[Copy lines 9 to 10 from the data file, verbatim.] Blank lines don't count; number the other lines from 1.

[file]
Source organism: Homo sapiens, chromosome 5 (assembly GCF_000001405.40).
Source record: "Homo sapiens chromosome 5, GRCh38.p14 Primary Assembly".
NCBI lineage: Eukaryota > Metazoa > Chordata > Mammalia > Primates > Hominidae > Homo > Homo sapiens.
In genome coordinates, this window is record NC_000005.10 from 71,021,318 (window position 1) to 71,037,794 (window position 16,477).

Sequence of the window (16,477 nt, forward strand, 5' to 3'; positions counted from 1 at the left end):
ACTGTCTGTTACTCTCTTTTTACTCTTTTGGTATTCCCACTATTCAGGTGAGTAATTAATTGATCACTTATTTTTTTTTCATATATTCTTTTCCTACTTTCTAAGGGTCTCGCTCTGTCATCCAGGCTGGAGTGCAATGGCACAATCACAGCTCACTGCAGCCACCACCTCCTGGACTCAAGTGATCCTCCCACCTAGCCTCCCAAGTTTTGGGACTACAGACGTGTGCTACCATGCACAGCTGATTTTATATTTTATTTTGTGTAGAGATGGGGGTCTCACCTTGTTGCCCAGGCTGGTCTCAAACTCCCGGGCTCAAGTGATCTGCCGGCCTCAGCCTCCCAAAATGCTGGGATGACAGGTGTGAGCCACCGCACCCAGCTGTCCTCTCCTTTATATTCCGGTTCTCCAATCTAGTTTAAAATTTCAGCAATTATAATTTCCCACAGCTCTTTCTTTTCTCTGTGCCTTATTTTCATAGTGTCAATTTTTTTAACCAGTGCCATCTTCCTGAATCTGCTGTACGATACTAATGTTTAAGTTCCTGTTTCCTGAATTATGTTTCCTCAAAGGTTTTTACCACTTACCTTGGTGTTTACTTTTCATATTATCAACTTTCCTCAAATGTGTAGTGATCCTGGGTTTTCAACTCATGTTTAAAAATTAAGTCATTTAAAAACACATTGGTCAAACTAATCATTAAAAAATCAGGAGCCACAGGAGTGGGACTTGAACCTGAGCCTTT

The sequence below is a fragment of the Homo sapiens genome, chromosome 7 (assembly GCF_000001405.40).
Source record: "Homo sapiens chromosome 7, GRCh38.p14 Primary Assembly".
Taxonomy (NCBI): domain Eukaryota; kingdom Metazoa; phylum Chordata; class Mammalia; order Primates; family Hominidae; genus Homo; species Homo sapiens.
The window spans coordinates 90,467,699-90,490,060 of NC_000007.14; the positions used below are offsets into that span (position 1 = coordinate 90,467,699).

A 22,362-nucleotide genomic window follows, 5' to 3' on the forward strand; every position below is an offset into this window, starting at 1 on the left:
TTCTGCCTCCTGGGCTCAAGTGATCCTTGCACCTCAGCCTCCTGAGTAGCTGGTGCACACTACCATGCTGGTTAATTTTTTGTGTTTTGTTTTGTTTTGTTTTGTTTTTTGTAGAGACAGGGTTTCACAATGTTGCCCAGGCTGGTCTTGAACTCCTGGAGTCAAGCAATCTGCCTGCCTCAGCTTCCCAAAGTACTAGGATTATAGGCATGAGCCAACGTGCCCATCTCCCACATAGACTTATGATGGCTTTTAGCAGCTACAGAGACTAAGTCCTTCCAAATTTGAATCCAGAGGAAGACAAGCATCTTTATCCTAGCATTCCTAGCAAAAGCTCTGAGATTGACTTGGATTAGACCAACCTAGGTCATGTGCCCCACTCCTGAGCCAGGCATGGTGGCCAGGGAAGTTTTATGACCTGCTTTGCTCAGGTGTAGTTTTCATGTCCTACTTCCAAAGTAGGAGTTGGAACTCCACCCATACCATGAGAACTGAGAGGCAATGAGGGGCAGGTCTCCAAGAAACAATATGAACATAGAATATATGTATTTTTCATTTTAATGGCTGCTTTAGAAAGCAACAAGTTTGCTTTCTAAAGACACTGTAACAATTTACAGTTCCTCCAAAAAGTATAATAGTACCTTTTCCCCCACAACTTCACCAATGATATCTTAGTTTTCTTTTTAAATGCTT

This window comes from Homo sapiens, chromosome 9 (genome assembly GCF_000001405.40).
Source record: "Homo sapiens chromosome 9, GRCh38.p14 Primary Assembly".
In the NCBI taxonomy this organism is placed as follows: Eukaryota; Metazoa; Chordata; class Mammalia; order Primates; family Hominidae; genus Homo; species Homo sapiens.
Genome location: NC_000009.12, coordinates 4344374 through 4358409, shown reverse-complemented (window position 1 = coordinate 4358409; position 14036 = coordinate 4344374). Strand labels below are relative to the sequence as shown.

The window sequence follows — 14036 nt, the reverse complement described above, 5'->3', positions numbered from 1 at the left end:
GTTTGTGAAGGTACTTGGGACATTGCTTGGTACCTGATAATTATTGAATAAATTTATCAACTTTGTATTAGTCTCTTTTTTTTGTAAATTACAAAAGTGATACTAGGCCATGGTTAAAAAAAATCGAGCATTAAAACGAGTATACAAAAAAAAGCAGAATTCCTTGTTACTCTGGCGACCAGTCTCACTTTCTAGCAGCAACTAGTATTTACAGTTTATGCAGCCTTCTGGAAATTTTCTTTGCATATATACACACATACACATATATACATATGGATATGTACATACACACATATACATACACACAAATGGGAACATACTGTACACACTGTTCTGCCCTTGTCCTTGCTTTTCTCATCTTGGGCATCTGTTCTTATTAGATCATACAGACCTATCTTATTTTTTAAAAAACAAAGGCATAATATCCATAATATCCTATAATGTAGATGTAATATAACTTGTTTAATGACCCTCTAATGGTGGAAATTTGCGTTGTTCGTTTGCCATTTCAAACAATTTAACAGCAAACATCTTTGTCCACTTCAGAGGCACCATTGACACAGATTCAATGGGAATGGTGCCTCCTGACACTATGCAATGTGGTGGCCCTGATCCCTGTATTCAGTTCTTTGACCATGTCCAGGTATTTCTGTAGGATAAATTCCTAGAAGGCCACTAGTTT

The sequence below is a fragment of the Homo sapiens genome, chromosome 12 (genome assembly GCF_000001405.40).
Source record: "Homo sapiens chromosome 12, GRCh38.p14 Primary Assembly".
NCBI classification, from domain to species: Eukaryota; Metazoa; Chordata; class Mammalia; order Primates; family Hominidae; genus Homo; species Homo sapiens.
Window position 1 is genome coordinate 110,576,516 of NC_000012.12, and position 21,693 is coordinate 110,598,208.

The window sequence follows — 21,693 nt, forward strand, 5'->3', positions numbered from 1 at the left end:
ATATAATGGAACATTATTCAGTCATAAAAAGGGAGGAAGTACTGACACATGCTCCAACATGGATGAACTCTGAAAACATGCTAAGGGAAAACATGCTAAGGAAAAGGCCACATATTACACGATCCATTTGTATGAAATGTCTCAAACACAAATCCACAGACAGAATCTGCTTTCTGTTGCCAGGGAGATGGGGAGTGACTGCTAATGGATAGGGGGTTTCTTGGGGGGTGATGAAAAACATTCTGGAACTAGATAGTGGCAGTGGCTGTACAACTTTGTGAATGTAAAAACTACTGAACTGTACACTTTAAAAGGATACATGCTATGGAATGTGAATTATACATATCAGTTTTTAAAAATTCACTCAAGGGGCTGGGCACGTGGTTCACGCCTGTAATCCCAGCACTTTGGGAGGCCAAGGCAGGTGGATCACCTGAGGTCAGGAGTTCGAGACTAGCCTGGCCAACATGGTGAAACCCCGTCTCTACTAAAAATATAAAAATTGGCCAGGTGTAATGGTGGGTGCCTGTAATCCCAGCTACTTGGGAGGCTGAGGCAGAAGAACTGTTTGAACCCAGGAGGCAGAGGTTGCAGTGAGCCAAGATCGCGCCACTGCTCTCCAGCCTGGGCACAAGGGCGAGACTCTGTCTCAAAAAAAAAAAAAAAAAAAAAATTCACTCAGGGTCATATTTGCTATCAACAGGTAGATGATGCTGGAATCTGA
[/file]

Taxonomy (NCBI): domain Eukaryota; kingdom Metazoa; phylum Chordata; class Mammalia; order Primates; family Hominidae; genus Homo; species Homo sapiens.
The window spans coordinates 90,467,699-90,490,060 of NC_000007.14; the positions used below are offsets into that span (position 1 = coordinate 90,467,699).